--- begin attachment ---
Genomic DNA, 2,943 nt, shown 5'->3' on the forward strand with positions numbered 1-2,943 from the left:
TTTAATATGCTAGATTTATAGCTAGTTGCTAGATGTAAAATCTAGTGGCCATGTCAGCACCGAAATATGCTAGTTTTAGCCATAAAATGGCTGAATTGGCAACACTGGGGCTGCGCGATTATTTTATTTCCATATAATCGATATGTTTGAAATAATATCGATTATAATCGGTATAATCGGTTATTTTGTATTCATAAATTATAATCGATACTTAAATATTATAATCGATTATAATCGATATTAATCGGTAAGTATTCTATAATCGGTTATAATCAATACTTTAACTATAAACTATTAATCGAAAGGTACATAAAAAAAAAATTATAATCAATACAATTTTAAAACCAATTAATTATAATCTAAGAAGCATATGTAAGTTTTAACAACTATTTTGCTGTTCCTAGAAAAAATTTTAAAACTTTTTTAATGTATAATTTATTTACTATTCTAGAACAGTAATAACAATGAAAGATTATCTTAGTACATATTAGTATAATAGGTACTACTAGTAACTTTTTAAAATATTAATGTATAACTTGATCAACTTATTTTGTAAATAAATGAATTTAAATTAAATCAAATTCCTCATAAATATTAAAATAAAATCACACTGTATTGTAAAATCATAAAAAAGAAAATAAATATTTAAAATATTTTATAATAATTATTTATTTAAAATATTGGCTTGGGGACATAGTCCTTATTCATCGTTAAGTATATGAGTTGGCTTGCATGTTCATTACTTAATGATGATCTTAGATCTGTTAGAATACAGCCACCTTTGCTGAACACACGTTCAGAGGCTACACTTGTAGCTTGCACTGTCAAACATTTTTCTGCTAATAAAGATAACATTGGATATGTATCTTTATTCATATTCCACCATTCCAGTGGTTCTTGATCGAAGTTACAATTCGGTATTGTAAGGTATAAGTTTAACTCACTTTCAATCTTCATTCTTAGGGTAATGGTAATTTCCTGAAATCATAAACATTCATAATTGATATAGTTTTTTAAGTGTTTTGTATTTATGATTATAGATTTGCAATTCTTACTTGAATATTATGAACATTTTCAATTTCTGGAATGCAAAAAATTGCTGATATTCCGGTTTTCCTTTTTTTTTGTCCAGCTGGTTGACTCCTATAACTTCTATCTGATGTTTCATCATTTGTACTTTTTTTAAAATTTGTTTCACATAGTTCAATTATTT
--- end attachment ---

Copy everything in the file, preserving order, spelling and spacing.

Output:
Genomic DNA, 2,943 nt, shown 5'->3' on the forward strand with positions numbered 1-2,943 from the left:
TTTAATATGCTAGATTTATAGCTAGTTGCTAGATGTAAAATCTAGTGGCCATGTCAGCACCGAAATATGCTAGTTTTAGCCATAAAATGGCTGAATTGGCAACACTGGGGCTGCGCGATTATTTTATTTCCATATAATCGATATGTTTGAAATAATATCGATTATAATCGGTATAATCGGTTATTTTGTATTCATAAATTATAATCGATACTTAAATATTATAATCGATTATAATCGATATTAATCGGTAAGTATTCTATAATCGGTTATAATCAATACTTTAACTATAAACTATTAATCGAAAGGTACATAAAAAAAAAATTATAATCAATACAATTTTAAAACCAATTAATTATAATCTAAGAAGCATATGTAAGTTTTAACAACTATTTTGCTGTTCCTAGAAAAAATTTTAAAACTTTTTTAATGTATAATTTATTTACTATTCTAGAACAGTAATAACAATGAAAGATTATCTTAGTACATATTAGTATAATAGGTACTACTAGTAACTTTTTAAAATATTAATGTATAACTTGATCAACTTATTTTGTAAATAAATGAATTTAAATTAAATCAAATTCCTCATAAATATTAAAATAAAATCACACTGTATTGTAAAATCATAAAAAAGAAAATAAATATTTAAAATATTTTATAATAATTATTTATTTAAAATATTGGCTTGGGGACATAGTCCTTATTCATCGTTAAGTATATGAGTTGGCTTGCATGTTCATTACTTAATGATGATCTTAGATCTGTTAGAATACAGCCACCTTTGCTGAACACACGTTCAGAGGCTACACTTGTAGCTTGCACTGTCAAACATTTTTCTGCTAATAAAGATAACATTGGATATGTATCTTTATTCATATTCCACCATTCCAGTGGTTCTTGATCGAAGTTACAATTCGGTATTGTAAGGTATAAGTTTAACTCACTTTCAATCTTCATTCTTAGGGTAATGGTAATTTCCTGAAATCATAAACATTCATAATTGATATAGTTTTTTAAGTGTTTTGTATTTATGATTATAGATTTGCAATTCTTACTTGAATATTATGAACATTTTCAATTTCTGGAATGCAAAAAATTGCTGATATTCCGGTTTTCCTTTTTTTTTGTCCAGCTGGTTGACTCCTATAACTTCTATCTGATGTTTCATCATTTGTACTTTTTTTAAAATTTGTTTCACATAGTTCAATTATTT